Under Armor tells UCLA that it wants to end the deal with the school

UCLA athletic director Dan Guerrero, left, and Under Armour's Kevin Plank with a UCLA jersey following a meeting where they officially announced the UCLA and Under Armour agreement in 2016. <span class=(Brian van der Brug / Los Angeles Times)Image magnification .Fc.
UCLA athletic director Dan Guerrero, left, and Kevin Plank of Under Armor wearing a UCLA shirt after a meeting where they officially announced the UCLA and Under Armor deal in 2016. (Brian van der Brug / Los Angeles Times)

Under Armor has informed UCLA that it wants to end the record $ 280 million deal the clothing giant signed with the school in 2016, a potential financial blow that the Bruins intend to combat.

The company said in a statement Saturday that it wanted to end the partnership due to UCLA’s inability to provide unspecified marketing benefits as required by the contract between the parties.

“Under Armor recently made the difficult decision to suspend our partnership with UCLA, as we have been paying for marketing benefits that we have not received for an extended period,” the company said in a statement sent to The Times. “The agreement allows us to terminate in such a case and we are exercising that right.”

UCLA athletic director Dan Guerrero, whose 18-year tenure at the school will end this week, appeared to question Under Armor’s ability to unilaterally dissolve his agreement with the school in a letter he sent to Bruins constituents.

“We are exploring all of our options to resist Under Armor’s actions and will share more information as we can,” Guerrero wrote. “We want to assure you that UCLA Athletics remains committed to providing our staff and student athletes with the footwear, apparel and equipment necessary to train and compete at the highest level.”

Like many other companies struggling in the midst of the COVID-19 pandemic, Under Armor’s financial prospects are increasingly bleak. Wall Street analysts project that the company’s sales for the current fiscal quarter will drop 53.8% from the same period last year, according to American Banking and Market News. Under Armor’s shares opened at $ 9.11 on Friday, well below its 12-month high of $ 27.72.

Any loss of revenue would be doubly devastating for a UCLA athletic department already facing a massive budget deficit even before the pandemic led to the cancellation of spring sports and jeopardizing the fall sports calendar. The department obtained an interest-bearing university loan to cover a $ 18.9 million deficit for fiscal year 2019 and is expected to hit red numbers in 2020.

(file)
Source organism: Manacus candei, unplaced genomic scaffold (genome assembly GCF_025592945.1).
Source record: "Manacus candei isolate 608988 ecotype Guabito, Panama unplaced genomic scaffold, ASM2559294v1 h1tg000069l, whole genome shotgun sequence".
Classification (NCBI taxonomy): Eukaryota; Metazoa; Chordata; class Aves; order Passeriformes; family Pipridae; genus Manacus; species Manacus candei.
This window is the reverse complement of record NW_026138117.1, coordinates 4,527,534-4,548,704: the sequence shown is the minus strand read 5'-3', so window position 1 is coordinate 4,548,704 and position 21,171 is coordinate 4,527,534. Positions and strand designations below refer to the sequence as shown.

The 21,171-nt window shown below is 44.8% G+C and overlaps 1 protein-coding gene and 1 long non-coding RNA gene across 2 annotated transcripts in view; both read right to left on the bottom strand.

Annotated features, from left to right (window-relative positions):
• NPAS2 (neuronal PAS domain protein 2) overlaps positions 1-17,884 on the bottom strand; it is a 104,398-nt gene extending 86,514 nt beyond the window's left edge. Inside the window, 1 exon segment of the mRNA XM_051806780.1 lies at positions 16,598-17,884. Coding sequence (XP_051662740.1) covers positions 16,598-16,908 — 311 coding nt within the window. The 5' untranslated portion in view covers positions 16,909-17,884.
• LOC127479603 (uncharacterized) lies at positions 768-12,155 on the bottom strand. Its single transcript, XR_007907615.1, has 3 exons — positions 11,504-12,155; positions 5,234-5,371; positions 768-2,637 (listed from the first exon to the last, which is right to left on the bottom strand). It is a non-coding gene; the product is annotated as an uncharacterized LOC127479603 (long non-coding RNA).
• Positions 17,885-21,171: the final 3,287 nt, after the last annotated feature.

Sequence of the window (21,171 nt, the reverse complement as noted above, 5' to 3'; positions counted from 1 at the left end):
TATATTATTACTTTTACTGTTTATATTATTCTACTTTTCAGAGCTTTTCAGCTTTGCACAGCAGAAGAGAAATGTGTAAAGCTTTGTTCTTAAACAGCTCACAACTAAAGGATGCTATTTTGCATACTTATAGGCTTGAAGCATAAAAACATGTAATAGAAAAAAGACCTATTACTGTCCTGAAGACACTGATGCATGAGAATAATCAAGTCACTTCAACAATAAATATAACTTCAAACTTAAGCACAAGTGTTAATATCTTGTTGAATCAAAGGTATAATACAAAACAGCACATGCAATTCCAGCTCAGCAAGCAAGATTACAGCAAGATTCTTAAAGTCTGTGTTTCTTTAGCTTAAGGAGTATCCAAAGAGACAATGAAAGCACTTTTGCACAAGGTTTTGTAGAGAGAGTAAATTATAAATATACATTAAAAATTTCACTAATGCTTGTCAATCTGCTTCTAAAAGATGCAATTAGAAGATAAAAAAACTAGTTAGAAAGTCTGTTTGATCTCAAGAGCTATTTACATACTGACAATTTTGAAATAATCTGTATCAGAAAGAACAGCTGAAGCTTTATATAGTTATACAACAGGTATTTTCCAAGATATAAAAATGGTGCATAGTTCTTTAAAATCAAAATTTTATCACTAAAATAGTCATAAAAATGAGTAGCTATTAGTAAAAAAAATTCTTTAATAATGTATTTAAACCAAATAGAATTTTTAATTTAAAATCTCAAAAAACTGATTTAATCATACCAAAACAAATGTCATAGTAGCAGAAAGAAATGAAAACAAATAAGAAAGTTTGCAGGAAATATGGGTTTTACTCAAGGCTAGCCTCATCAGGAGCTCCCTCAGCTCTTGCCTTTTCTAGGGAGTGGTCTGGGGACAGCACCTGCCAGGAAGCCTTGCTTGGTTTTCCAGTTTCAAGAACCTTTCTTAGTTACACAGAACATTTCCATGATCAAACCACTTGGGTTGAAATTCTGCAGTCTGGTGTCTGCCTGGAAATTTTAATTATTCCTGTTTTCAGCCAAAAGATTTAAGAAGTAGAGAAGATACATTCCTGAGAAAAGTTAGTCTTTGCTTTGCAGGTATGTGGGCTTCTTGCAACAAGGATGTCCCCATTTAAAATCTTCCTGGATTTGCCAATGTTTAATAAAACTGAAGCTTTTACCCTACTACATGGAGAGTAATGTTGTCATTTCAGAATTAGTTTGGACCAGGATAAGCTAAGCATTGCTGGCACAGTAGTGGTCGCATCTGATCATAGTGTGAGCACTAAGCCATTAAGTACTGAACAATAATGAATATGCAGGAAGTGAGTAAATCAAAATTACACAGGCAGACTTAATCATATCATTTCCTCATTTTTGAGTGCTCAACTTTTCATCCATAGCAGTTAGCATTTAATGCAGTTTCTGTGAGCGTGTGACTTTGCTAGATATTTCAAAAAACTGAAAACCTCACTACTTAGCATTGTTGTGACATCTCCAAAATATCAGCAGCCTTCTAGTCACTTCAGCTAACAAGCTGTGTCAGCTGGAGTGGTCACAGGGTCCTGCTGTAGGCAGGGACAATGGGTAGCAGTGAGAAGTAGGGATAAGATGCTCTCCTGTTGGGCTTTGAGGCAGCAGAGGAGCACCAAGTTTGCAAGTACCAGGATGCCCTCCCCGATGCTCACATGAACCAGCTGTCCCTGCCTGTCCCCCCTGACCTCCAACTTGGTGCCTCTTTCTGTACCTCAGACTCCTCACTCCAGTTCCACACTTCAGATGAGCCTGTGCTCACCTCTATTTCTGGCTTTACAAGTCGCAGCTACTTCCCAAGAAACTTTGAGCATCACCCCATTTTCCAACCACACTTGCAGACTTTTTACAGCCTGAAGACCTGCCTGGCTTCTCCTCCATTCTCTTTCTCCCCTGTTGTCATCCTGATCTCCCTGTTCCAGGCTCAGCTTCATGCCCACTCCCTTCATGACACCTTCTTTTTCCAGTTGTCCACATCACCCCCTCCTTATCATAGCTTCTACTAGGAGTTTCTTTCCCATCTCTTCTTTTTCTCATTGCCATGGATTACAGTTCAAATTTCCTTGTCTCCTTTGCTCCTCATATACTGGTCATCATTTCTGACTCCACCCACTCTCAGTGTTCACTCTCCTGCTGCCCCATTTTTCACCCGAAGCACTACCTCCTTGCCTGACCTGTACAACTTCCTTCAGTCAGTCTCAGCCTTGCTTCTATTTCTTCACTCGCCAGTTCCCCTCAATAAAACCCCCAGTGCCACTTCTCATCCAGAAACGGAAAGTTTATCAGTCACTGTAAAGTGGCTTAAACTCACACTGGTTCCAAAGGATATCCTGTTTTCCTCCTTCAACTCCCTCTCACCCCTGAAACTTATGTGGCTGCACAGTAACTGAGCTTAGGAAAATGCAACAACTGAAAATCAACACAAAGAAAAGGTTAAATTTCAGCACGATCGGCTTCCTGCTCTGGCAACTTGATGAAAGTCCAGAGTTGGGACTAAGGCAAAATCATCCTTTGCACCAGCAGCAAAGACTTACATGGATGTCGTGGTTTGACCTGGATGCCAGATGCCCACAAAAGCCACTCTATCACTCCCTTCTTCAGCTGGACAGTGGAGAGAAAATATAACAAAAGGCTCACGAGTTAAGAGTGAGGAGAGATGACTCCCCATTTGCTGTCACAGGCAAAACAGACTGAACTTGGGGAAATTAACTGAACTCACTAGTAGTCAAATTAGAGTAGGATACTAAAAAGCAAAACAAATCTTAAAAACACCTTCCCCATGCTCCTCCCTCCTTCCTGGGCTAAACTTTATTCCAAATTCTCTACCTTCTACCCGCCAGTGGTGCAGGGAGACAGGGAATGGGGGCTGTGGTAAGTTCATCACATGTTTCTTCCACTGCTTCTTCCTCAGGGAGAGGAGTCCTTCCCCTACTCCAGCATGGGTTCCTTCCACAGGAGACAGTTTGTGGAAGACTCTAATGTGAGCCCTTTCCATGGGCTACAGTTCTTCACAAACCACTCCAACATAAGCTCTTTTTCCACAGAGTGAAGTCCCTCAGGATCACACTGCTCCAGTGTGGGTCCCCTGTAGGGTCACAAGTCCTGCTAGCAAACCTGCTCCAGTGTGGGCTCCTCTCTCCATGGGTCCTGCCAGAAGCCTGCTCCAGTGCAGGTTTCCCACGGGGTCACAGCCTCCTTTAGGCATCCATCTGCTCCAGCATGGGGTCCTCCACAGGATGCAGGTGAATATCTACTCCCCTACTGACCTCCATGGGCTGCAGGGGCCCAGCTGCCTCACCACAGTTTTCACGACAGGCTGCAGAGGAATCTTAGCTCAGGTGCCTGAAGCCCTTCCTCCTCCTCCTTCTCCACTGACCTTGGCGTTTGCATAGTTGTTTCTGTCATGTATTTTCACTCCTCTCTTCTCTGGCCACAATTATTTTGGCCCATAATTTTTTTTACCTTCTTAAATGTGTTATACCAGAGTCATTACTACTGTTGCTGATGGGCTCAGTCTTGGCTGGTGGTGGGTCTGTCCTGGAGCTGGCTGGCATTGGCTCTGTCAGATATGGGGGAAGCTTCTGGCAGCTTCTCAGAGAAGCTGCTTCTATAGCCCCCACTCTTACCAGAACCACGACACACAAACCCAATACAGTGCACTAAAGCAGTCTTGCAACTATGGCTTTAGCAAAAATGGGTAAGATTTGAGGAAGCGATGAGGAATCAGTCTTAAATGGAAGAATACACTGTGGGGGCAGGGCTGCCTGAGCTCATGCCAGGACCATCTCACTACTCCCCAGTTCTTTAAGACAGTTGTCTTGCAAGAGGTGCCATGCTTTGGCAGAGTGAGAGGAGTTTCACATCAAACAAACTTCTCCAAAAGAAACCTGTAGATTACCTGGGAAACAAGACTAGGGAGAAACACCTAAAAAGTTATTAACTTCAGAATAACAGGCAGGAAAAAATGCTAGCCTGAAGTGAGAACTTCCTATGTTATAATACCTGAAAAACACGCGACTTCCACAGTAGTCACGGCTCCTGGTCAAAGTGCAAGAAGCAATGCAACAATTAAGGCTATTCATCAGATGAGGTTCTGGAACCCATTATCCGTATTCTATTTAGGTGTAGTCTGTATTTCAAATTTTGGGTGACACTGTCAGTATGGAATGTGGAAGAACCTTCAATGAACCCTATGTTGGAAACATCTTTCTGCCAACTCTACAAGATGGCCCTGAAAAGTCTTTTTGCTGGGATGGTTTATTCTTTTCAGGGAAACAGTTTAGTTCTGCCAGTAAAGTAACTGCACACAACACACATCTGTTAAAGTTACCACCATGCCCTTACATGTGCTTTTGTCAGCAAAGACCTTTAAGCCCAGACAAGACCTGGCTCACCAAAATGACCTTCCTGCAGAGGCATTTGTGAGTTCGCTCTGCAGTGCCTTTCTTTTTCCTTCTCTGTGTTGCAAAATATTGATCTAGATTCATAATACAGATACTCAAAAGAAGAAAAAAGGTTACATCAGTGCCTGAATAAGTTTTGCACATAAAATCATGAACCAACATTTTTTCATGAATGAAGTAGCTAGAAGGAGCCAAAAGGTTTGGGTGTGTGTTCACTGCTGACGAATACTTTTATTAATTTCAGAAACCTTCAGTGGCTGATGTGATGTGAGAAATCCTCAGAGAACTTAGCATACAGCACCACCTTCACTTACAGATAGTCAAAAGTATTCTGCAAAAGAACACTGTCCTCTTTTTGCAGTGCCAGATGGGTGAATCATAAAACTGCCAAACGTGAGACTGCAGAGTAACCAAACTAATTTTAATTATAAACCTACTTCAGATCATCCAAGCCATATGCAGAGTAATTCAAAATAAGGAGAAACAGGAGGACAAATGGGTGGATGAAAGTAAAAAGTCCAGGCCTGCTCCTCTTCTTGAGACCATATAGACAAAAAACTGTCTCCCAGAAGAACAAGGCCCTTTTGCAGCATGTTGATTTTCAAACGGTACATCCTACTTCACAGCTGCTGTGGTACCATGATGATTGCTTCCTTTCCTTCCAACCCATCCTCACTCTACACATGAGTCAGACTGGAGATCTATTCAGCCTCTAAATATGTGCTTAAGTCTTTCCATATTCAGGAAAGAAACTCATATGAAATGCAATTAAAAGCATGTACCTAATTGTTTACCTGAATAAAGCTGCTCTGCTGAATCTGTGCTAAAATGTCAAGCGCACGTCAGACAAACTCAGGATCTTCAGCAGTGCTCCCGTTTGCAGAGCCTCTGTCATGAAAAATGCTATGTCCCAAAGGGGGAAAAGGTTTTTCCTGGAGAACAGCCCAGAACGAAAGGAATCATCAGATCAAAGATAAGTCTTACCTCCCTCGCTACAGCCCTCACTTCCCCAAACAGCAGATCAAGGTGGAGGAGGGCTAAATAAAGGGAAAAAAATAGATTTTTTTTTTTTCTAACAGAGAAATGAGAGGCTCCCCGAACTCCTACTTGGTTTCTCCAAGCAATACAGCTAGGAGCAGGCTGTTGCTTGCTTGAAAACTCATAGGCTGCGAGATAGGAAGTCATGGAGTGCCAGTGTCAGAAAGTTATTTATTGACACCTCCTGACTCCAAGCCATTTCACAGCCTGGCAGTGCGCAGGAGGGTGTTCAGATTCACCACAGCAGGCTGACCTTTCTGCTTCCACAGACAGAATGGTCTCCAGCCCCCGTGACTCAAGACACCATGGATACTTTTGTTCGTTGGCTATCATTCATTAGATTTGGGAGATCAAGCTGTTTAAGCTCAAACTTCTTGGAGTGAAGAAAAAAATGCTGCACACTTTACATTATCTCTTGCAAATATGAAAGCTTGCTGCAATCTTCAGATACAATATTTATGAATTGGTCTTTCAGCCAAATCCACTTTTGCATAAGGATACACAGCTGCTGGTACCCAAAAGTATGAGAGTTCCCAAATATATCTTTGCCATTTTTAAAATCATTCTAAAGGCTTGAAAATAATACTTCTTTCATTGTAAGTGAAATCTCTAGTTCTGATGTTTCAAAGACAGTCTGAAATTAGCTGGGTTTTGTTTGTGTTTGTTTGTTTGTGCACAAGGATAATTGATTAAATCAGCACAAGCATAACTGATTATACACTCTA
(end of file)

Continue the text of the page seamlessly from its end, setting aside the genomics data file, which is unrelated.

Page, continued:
There are strong incentives for both Under Armor and UCLA to reach a friendly settlement.

“If you’re under armor, you have to handle this correctly because you’re still heavily invested, literally and figuratively, in the entire sports landscape and don’t want to be in a position where you are perceived to be playing hardball with one of their highest ranking clients. profile, “said David Carter, sports business expert and professor at the USC Marshall School of Business.

“On the other hand, if you are UCLA, you also have to worry because you need to continue many, many years after this to negotiate future sponsorship deals, whether with clothing manufacturers or beverage or financial services companies, so it is very delicate for both sides to find a solution, ”said Carter.

If UCLA and Under Armor split, the school would seek a new apparel deal, presumably with one of the other major players in sportswear. UCLA had received offers from Nike and Adidas before choosing Under Armor four years ago.

Under Armor currently has the second strongest foothold in the Pac-12 Conference among sportswear companies, and has agreements with California and Utah in addition to UCLA. Nike has agreements with seven schools, including the USC, while Adidas partners with Washington and the state of Arizona.

Carter said the pandemic could complicate UCLA’s efforts to find a comparable replacement agreement, forcing potential suitors to implement tiered payments and clauses based on attendance benchmarks and clothing sales. Furthermore, the Bruins still possess one of the most powerful brands in college sports.

“UCLA is in a big market, its athletic heritage is among the strongest in the country,” said Carter, “and those two things are not going to change.”

Under Armor agreed to a 15-year contract with UCLA in 2016 that was the richest footwear and apparel sponsorship in college sports history, replacing a deal the Bruins previously entered into with Adidas that expired in the summer of 2017. The deal He gave Under Armor a flagship program on the West Coast while providing UCLA with a massive infusion of cash and sportswear.

As part of the deal, Under Armor paid UCLA $ 15 million in advance, plus approximately $ 11 million per year in marketing fees and fees. The clothing company also agreed to supply the school with an average of $ 7.4 million in clothing, shoes and equipment each school year, while contributing $ 2 million over an eight-year period for improvements to sports facilities.

Under Armor has not received the expected return on investment due to UCLA’s recent struggles in its marquee sports. While UCLA’s Olympic sports programs, such as gymnastics and softball, have won national championships in recent years, the soccer team recorded record losses in three consecutive seasons and the men’s basketball team held the last tournament. from the NCAA in 2018.

New UCLA athletic director Martin Jarmond is familiar with Under Armor, having worked with the clothing company as part of his sponsorship of the Boston College athletic teams when he was the Eagles’ athletic director. Jarmond partnered with the company to produce the Boston College-themed Martin Jarmond Sportswear Collection.